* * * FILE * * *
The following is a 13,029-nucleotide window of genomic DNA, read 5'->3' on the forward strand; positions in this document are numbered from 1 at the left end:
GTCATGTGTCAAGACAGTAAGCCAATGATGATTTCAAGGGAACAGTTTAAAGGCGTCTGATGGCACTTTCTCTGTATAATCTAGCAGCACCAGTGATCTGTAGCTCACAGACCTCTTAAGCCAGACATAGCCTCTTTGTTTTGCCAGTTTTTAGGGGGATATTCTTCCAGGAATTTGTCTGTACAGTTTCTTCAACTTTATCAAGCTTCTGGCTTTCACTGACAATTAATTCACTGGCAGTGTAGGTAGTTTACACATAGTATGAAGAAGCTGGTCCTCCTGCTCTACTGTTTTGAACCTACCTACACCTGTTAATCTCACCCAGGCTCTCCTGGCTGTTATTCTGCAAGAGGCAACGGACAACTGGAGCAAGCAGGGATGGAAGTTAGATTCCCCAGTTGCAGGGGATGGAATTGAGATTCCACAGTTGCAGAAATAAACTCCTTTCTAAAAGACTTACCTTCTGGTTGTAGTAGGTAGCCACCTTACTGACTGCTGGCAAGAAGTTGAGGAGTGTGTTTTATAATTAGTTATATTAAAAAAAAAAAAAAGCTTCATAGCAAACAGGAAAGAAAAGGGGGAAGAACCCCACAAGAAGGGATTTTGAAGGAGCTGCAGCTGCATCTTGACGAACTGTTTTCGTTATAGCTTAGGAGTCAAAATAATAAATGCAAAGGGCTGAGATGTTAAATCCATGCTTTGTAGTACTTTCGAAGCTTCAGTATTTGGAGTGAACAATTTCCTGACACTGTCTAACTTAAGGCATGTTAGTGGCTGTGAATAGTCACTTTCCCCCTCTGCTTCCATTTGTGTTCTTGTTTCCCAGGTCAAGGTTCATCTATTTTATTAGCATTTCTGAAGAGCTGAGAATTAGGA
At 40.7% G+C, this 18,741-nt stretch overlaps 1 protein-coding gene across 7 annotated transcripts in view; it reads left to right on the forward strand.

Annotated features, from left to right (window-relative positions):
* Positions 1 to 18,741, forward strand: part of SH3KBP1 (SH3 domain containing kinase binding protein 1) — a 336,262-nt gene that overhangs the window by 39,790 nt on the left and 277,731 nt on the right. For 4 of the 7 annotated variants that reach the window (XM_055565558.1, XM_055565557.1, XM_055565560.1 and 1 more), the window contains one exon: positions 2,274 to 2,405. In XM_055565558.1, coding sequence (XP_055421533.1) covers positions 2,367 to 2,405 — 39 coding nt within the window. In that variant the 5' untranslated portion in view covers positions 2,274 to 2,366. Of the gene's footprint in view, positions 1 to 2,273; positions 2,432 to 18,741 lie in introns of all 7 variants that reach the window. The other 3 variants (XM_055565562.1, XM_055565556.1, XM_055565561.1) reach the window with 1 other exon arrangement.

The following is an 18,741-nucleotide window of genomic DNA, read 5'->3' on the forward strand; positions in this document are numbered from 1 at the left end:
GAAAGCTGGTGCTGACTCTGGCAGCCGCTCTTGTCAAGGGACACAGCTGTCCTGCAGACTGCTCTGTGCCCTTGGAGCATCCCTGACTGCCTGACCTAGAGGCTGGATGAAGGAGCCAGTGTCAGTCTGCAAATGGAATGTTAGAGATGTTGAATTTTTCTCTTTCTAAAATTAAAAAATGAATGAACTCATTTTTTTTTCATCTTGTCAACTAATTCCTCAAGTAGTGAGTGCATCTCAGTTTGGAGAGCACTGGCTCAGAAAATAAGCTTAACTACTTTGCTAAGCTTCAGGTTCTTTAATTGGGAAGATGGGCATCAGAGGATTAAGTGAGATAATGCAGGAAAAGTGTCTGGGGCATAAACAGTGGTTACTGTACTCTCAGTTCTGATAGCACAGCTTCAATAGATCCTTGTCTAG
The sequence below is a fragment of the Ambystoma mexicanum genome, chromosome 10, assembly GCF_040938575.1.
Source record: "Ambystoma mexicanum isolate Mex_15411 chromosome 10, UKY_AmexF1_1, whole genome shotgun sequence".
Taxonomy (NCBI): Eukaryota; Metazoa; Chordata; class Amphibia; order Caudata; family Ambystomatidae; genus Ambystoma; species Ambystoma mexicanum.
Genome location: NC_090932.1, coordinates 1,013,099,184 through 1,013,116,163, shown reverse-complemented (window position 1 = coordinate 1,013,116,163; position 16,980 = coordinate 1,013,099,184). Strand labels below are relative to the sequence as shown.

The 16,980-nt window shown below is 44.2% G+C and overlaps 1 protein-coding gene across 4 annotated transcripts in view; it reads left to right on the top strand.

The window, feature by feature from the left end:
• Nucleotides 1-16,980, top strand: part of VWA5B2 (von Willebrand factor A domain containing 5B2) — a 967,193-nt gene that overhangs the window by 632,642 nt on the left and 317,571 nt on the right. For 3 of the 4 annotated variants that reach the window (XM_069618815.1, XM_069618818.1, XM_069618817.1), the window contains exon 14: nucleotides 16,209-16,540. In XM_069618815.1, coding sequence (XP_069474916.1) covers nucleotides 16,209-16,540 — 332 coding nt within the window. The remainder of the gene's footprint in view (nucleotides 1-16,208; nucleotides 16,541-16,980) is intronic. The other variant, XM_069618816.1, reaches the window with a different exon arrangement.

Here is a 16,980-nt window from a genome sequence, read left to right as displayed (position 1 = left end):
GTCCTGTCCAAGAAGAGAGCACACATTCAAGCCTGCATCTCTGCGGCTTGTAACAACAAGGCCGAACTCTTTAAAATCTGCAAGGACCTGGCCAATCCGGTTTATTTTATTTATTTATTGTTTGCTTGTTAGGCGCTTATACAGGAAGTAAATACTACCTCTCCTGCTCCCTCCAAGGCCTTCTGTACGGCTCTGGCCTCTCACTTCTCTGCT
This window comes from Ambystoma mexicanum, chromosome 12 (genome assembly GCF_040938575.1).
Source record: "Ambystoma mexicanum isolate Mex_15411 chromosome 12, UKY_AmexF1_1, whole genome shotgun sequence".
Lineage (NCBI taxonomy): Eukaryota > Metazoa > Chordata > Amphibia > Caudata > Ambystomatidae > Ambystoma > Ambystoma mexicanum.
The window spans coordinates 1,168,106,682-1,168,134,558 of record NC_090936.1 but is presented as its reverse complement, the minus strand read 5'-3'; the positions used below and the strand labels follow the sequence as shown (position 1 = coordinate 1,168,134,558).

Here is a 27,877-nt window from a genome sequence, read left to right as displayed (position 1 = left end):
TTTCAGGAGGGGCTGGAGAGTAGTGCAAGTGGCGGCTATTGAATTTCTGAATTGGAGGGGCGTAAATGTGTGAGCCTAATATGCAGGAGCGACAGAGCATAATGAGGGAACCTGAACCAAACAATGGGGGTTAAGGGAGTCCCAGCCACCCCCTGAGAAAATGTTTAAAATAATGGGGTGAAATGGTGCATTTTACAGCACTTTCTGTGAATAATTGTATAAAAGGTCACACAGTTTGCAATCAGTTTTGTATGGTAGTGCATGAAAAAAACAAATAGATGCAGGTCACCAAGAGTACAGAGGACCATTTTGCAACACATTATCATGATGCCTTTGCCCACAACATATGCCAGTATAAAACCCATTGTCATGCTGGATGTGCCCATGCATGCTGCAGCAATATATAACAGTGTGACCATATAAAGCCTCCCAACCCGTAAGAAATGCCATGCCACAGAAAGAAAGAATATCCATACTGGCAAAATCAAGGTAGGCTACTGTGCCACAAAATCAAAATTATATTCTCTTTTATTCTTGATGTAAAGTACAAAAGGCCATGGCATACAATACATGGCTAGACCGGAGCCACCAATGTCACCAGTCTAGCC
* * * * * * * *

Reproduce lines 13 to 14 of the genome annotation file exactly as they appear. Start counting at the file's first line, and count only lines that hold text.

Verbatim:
The window, feature by feature from the left end:
• Nucleotides 1-16,980, top strand: part of VWA5B2 (von Willebrand factor A domain containing 5B2) — a 967,193-nt gene that overhangs the window by 632,642 nt on the left and 317,571 nt on the right. For 3 of the 4 annotated variants that reach the window (XM_069618815.1, XM_069618818.1, XM_069618817.1), the window contains exon 14: nucleotides 16,209-16,540. In XM_069618815.1, coding sequence (XP_069474916.1) covers nucleotides 16,209-16,540 — 332 coding nt within the window. The remainder of the gene's footprint in view (nucleotides 1-16,208; nucleotides 16,541-16,980) is intronic. The other variant, XM_069618816.1, reaches the window with a different exon arrangement.